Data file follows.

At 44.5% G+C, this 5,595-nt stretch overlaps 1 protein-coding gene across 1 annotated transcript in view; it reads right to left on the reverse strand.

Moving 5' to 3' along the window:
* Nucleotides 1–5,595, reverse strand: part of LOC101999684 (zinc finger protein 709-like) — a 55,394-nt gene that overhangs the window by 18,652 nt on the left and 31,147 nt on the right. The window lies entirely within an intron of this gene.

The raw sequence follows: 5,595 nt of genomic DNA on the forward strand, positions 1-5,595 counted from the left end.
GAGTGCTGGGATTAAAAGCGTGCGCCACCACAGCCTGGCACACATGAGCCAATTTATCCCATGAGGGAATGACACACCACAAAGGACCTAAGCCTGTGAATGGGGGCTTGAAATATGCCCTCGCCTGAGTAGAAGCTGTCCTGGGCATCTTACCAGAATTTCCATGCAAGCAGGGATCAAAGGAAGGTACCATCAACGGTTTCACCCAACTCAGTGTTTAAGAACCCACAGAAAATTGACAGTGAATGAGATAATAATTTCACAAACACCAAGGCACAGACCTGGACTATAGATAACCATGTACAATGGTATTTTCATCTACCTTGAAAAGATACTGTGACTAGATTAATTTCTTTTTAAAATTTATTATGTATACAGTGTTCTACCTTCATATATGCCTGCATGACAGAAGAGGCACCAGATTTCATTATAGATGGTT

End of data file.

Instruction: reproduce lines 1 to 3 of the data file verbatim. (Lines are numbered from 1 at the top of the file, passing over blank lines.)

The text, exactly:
At 44.5% G+C, this 5,595-nt stretch overlaps 1 protein-coding gene across 1 annotated transcript in view; it reads right to left on the reverse strand.

Moving 5' to 3' along the window:
* Nucleotides 1–5,595, reverse strand: part of LOC101999684 (zinc finger protein 709-like) — a 55,394-nt gene that overhangs the window by 18,652 nt on the left and 31,147 nt on the right. The window lies entirely within an intron of this gene.